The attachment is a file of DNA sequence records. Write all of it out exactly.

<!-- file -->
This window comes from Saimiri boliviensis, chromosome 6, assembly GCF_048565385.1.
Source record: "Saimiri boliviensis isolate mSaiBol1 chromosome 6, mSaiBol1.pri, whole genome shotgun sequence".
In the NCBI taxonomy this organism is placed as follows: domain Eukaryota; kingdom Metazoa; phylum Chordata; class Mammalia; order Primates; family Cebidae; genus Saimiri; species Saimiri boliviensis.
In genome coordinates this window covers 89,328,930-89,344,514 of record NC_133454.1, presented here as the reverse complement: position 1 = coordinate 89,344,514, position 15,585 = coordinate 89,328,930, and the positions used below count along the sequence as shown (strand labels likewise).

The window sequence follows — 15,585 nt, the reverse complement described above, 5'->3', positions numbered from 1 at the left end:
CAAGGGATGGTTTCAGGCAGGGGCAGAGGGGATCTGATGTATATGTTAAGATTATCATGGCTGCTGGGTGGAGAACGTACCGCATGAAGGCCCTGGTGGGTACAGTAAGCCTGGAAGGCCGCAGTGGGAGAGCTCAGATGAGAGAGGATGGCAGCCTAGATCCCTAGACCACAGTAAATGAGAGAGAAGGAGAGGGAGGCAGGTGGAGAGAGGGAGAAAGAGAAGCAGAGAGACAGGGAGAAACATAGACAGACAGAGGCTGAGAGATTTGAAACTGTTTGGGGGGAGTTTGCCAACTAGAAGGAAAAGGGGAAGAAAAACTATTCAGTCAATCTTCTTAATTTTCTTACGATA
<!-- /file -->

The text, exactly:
This window comes from Saimiri boliviensis, chromosome 6, assembly GCF_048565385.1.
Source record: "Saimiri boliviensis isolate mSaiBol1 chromosome 6, mSaiBol1.pri, whole genome shotgun sequence".
In the NCBI taxonomy this organism is placed as follows: domain Eukaryota; kingdom Metazoa; phylum Chordata; class Mammalia; order Primates; family Cebidae; genus Saimiri; species Saimiri boliviensis.
In genome coordinates this window covers 89,328,930-89,344,514 of record NC_133454.1, presented here as the reverse complement: position 1 = coordinate 89,344,514, position 15,585 = coordinate 89,328,930, and the positions used below count along the sequence as shown (strand labels likewise).

The window sequence follows — 15,585 nt, the reverse complement described above, 5'->3', positions numbered from 1 at the left end:
CAAGGGATGGTTTCAGGCAGGGGCAGAGGGGATCTGATGTATATGTTAAGATTATCATGGCTGCTGGGTGGAGAACGTACCGCATGAAGGCCCTGGTGGGTACAGTAAGCCTGGAAGGCCGCAGTGGGAGAGCTCAGATGAGAGAGGATGGCAGCCTAGATCCCTAGACCACAGTAAATGAGAGAGAAGGAGAGGGAGGCAGGTGGAGAGAGGGAGAAAGAGAAGCAGAGAGACAGGGAGAAACATAGACAGACAGAGGCTGAGAGATTTGAAACTGTTTGGGGGGAGTTTGCCAACTAGAAGGAAAAGGGGAAGAAAAACTATTCAGTCAATCTTCTTAATTTTCTTACGATA